Context In advocating for a child restraint systems (CRS) law to protect minors in motor vehicles in the Philippines, a coalition of CSOs encountered challenges related to popular misconceptions about child road safety. Among these were the low benefits that a CRS law could bring to a population that extensively use public transportation and/or motorcycles; the high prices of CRS making a CRS law ‘anti-poor’; and poor knowledge from enforcement agencies and general population of the correct usage of CRS.
Process In addressing these challenges, advocates developed an advocacy campaign that positioned CRS as a shared responsibility between parents and carers, government, manufactures, and retailers. Evidence generation allowed advocates to demystify ideas about availability, affordability, and acceptability of CRS in the Philippines, and to build a case for the enactment of a CRS law. In 2019, the Child Safety in Motor Vehicles Act (Republic Act No. (RA) 11229) was passed.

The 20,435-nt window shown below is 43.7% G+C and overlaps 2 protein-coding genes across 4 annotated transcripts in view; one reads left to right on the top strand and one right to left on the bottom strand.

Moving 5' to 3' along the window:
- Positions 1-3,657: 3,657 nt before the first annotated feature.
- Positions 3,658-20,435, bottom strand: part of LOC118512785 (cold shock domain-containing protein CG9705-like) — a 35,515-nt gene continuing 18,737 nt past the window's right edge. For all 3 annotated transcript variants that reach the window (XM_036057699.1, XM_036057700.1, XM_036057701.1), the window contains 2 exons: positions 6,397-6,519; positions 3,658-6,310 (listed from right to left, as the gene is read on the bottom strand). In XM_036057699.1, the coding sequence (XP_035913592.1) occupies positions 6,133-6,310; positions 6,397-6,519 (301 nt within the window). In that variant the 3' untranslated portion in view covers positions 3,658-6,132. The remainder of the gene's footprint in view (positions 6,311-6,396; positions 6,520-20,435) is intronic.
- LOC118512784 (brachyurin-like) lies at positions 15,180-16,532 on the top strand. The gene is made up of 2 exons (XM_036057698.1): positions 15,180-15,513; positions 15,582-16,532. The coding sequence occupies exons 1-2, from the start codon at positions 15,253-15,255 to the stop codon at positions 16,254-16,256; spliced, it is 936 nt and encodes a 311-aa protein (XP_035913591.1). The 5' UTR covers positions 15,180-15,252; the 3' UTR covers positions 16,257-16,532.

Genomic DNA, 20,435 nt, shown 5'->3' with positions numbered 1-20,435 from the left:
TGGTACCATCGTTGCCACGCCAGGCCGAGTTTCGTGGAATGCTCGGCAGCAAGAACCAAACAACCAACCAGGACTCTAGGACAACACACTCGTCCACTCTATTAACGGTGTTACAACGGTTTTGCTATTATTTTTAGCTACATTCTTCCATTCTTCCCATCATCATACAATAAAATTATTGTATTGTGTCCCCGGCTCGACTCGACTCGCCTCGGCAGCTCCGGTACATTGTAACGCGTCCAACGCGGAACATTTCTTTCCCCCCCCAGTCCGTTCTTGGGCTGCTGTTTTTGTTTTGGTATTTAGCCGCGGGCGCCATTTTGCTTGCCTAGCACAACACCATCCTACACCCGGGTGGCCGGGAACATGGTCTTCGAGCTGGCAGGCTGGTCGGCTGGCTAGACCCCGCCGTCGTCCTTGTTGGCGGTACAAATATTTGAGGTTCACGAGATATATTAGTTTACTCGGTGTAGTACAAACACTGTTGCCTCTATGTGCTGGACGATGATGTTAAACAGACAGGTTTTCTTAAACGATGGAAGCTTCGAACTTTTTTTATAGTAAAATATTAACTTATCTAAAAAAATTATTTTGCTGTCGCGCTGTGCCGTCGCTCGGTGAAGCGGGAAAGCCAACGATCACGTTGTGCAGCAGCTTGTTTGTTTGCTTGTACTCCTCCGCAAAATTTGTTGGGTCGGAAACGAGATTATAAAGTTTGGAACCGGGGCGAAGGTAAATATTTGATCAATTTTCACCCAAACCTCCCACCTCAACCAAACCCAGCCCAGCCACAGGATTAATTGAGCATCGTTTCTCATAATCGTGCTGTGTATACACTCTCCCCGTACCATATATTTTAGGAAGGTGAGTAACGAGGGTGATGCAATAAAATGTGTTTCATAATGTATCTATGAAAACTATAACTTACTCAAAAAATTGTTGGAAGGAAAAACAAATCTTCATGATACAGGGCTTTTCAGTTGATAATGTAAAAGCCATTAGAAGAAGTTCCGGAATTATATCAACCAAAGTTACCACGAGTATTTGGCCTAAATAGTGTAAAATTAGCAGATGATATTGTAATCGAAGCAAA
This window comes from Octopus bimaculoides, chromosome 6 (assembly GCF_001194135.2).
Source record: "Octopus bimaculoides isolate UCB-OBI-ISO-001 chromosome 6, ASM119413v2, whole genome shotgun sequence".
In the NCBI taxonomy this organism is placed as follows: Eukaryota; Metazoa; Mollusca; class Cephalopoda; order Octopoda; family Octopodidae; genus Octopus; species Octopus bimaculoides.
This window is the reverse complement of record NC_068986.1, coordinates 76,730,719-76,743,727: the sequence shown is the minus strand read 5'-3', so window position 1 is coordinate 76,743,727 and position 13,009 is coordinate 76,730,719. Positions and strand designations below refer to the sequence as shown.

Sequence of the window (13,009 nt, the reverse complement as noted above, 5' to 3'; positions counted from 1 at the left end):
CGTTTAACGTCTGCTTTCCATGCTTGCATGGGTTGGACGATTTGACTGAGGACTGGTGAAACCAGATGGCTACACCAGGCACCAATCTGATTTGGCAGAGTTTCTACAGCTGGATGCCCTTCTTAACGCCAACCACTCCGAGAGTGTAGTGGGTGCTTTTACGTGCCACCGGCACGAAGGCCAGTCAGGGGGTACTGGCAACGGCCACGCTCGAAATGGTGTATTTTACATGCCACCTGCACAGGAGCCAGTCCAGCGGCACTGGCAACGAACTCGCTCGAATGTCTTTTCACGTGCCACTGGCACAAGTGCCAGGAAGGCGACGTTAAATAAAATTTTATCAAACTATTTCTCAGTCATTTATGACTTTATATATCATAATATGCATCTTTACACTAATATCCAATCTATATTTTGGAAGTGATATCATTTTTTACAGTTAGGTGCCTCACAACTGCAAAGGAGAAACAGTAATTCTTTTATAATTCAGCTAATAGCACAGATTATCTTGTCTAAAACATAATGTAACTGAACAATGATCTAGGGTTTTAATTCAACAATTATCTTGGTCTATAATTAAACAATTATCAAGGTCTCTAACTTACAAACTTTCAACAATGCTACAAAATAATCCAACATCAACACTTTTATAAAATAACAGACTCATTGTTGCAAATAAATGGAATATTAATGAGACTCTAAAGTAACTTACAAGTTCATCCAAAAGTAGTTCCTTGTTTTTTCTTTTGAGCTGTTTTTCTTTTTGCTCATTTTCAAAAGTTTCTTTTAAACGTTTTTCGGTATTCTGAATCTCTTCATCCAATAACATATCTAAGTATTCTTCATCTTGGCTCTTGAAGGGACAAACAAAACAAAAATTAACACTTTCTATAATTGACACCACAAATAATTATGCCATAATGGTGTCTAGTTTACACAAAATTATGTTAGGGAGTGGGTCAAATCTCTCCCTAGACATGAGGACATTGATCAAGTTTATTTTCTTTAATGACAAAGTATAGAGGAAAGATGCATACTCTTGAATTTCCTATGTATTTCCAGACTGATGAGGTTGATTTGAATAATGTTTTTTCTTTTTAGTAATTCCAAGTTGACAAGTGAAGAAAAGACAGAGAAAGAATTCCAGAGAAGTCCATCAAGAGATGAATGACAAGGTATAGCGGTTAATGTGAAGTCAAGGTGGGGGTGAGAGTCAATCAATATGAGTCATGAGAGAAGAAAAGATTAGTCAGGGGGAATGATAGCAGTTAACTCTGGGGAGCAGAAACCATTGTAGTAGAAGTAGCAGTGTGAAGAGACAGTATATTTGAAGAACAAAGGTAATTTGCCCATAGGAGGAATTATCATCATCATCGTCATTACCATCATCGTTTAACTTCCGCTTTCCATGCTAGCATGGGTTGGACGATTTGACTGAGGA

While full implementation at the national level has been delayed for different factors, government partners have advanced on capacity building for effective enforcement.
Outcomes Advocacy efforts did not stop with the passage of the Act; thereafter, efforts changed focus to implementation of the Act. The coalition has:
Developed subnational policies to operationalize law enforcement and to establish a network of fitting stations, where trained fitters can assist parents to install and use CRS;
Engaged with local government units to develop local CRS regulations; and
Partnered with the government to inform and raise public awareness.
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